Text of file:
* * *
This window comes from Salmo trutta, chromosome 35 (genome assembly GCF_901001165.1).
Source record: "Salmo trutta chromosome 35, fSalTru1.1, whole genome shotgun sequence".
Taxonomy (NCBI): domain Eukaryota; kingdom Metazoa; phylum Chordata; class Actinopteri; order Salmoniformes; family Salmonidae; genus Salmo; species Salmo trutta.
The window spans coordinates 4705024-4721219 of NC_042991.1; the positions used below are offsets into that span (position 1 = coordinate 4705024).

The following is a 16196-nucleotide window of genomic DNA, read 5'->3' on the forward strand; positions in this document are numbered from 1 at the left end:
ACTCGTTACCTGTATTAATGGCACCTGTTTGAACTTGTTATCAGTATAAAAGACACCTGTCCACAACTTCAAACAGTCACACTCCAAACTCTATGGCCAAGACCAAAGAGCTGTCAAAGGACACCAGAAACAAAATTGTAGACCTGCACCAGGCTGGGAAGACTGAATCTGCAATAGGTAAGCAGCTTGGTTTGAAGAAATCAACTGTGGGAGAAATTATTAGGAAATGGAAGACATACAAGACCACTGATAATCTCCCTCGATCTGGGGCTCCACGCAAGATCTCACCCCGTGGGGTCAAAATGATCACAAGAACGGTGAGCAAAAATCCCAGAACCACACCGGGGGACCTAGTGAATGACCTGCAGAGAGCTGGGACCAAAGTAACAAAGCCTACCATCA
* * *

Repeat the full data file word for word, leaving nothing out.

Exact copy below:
This window comes from Salmo trutta, chromosome 35 (genome assembly GCF_901001165.1).
Source record: "Salmo trutta chromosome 35, fSalTru1.1, whole genome shotgun sequence".
Taxonomy (NCBI): domain Eukaryota; kingdom Metazoa; phylum Chordata; class Actinopteri; order Salmoniformes; family Salmonidae; genus Salmo; species Salmo trutta.
The window spans coordinates 4705024-4721219 of NC_042991.1; the positions used below are offsets into that span (position 1 = coordinate 4705024).

The following is a 16196-nucleotide window of genomic DNA, read 5'->3' on the forward strand; positions in this document are numbered from 1 at the left end:
ACTCGTTACCTGTATTAATGGCACCTGTTTGAACTTGTTATCAGTATAAAAGACACCTGTCCACAACTTCAAACAGTCACACTCCAAACTCTATGGCCAAGACCAAAGAGCTGTCAAAGGACACCAGAAACAAAATTGTAGACCTGCACCAGGCTGGGAAGACTGAATCTGCAATAGGTAAGCAGCTTGGTTTGAAGAAATCAACTGTGGGAGAAATTATTAGGAAATGGAAGACATACAAGACCACTGATAATCTCCCTCGATCTGGGGCTCCACGCAAGATCTCACCCCGTGGGGTCAAAATGATCACAAGAACGGTGAGCAAAAATCCCAGAACCACACCGGGGGACCTAGTGAATGACCTGCAGAGAGCTGGGACCAAAGTAACAAAGCCTACCATCA